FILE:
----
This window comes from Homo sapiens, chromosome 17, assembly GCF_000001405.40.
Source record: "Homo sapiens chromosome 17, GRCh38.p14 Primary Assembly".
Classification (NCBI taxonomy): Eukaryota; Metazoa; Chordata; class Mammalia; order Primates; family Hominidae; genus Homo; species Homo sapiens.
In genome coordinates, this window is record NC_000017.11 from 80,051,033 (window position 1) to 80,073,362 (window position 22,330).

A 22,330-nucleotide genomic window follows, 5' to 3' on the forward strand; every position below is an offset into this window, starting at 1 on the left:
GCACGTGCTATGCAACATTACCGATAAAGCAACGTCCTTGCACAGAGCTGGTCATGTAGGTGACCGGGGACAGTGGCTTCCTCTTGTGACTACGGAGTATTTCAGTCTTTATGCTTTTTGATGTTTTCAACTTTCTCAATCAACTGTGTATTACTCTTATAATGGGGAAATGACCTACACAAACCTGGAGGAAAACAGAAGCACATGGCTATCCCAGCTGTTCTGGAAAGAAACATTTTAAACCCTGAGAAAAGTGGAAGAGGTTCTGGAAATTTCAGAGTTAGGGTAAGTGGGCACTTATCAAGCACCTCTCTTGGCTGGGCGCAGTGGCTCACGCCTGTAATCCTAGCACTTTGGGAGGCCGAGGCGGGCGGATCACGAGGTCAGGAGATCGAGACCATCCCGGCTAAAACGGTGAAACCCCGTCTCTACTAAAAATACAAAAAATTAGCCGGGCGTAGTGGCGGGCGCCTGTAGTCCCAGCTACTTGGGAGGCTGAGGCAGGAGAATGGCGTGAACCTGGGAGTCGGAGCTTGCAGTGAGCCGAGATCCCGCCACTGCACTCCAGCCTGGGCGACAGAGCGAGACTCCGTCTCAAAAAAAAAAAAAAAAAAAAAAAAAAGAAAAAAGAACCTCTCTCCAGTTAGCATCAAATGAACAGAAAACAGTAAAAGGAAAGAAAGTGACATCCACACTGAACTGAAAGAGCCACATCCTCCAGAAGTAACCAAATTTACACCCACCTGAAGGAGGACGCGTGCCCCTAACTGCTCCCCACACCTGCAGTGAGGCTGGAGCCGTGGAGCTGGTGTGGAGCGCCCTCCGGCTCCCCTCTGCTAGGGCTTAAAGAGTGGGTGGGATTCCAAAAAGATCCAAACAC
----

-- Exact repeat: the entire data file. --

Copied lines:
This window comes from Homo sapiens, chromosome 17, assembly GCF_000001405.40.
Source record: "Homo sapiens chromosome 17, GRCh38.p14 Primary Assembly".
Classification (NCBI taxonomy): Eukaryota; Metazoa; Chordata; class Mammalia; order Primates; family Hominidae; genus Homo; species Homo sapiens.
In genome coordinates, this window is record NC_000017.11 from 80,051,033 (window position 1) to 80,073,362 (window position 22,330).

A 22,330-nucleotide genomic window follows, 5' to 3' on the forward strand; every position below is an offset into this window, starting at 1 on the left:
GCACGTGCTATGCAACATTACCGATAAAGCAACGTCCTTGCACAGAGCTGGTCATGTAGGTGACCGGGGACAGTGGCTTCCTCTTGTGACTACGGAGTATTTCAGTCTTTATGCTTTTTGATGTTTTCAACTTTCTCAATCAACTGTGTATTACTCTTATAATGGGGAAATGACCTACACAAACCTGGAGGAAAACAGAAGCACATGGCTATCCCAGCTGTTCTGGAAAGAAACATTTTAAACCCTGAGAAAAGTGGAAGAGGTTCTGGAAATTTCAGAGTTAGGGTAAGTGGGCACTTATCAAGCACCTCTCTTGGCTGGGCGCAGTGGCTCACGCCTGTAATCCTAGCACTTTGGGAGGCCGAGGCGGGCGGATCACGAGGTCAGGAGATCGAGACCATCCCGGCTAAAACGGTGAAACCCCGTCTCTACTAAAAATACAAAAAATTAGCCGGGCGTAGTGGCGGGCGCCTGTAGTCCCAGCTACTTGGGAGGCTGAGGCAGGAGAATGGCGTGAACCTGGGAGTCGGAGCTTGCAGTGAGCCGAGATCCCGCCACTGCACTCCAGCCTGGGCGACAGAGCGAGACTCCGTCTCAAAAAAAAAAAAAAAAAAAAAAAAAAGAAAAAAGAACCTCTCTCCAGTTAGCATCAAATGAACAGAAAACAGTAAAAGGAAAGAAAGTGACATCCACACTGAACTGAAAGAGCCACATCCTCCAGAAGTAACCAAATTTACACCCACCTGAAGGAGGACGCGTGCCCCTAACTGCTCCCCACACCTGCAGTGAGGCTGGAGCCGTGGAGCTGGTGTGGAGCGCCCTCCGGCTCCCCTCTGCTAGGGCTTAAAGAGTGGGTGGGATTCCAAAAAGATCCAAACAC